interruption. Even the failure of a
device due to power loss or other
factors is mitigated by our
hardware bypass fail-safe system.
Once in place, devices have the
capability to become a go-bctween
for any TLS or SSL connections in
addition to having access to all
unprotected traf?c. This allows
you to conditionally intercept
web, e-mail, and other traf?c
at-will, even while it remains
protected inside an
tunnel on the wire. All the same
capabilities as other Packet
Forensics products are still
available, including the ability to
extract pen/trap details only.

Technical Considerations:
Using ?man-in-the-middle? to
intercept TLS or $81. is essentially
an attack against the underlying
Dif?e-Hellman key
agreement protocol. To protect
against such attacks, public key
infrastructure is often
used to authenticate one or more
sides of the tunnel by exchanging
certain keys in advance, usually
out-of-band. This is meant to
provide assurance that no one is
acting as an intermediary. Secure
web access (I ITTP-S) is the best
example of this, because when an

VOLUMEI 0 NO. I 2009

unexpected key is encountered, a
web browser can warn the subject
and give them an opportunity to
accept. the key or decline, the

To use our product in this
scenario, users have the ability to
import a copy of any legitimate
key they obtain (potentially by
court order) or they can generate
?look-alike? keys designed to give
the subject a false sense of
con?dence in its authenticity.

Of course, this is only a
concern for communications
incorporating PKI. For most
other protocols riding inside TLS
or SSL tunnels-where no PKI is
employed-interception happens
seamlessly without any subscriber
knowledge or involvement.


Government Security

IP communications adoption
dictates the need to examine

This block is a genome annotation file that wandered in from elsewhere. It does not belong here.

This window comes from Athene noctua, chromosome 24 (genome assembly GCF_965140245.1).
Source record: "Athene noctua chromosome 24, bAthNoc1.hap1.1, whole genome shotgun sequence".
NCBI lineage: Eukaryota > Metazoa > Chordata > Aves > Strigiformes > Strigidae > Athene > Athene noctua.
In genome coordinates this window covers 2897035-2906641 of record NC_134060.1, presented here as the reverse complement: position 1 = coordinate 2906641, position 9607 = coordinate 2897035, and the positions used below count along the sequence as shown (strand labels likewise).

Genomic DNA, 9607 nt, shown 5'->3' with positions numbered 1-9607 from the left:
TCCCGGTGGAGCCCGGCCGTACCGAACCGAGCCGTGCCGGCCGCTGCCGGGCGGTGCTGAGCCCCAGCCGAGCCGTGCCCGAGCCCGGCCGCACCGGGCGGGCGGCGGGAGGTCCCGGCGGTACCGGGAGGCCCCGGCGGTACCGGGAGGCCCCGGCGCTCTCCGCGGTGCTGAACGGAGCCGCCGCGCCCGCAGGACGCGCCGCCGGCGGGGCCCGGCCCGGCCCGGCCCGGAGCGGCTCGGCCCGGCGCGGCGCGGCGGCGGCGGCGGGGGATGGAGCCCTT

traf?c at-will, especially
transiting government networks.


Your investigative staff will
likely collect its best evidence
while users are lulled into a false
sense of security afforded by web,
e-mail or

Product Testing and Evaluation

All network products should
be tested diligently for phone-
home capabilities with



VOLUMEII 0 N01 0 2010



Private Exchanges the IAX Dilemma

Explosive Growth of I A Protocol and International Thinking Leaves Industry Unprepared

Injune of 2009, Packet Forensics undertook a
comprehensive research e?brt with the help of one
of our partners, a global telecommunications service
provider. Their network represents a large cross-
section of the greater North American IP backbone
because they are a tier-i Internet service provider, or
to what people commonly refer as a carrier?s carrier.
Amongst a larger agenda, we sought to unearth
quantitative details related to actual protocol
usage--what are people using to transport
traf?c and are they trunking to several large carriers
or is there a preponderance of peerto-peer traf?c or
interconnectivity between PBXs and providers.
What we found not only surprised us, but warranted
immediate action on our part to ?ll gaps in our
product portfolio and to inform our current
customers who rely upon us for passive
monitoring and interception.

In order to preserve subscriber privacy, deep
packet inspection (DPI) was used only to positively
identify protocols and because of privacy sensitivity,
we did not determine if calls were being executed
independently or trunked. Traf?c flow records were
analyzed to identify statistically signi?cant networks
of call origination and termination and to get a
sense of which protocols were being used in which
telephony situations.

The high level results of the analysis provided
unexpected answers and insight. First, MGCP is still
used across the public Internet, not only within
enterprises. Second, H.323 remains the heavy-lifter
for teleconferencing. Finally, InterAsterisk
Exchange (IAX) protocol now comprises a double-
digit percentage of This is particularly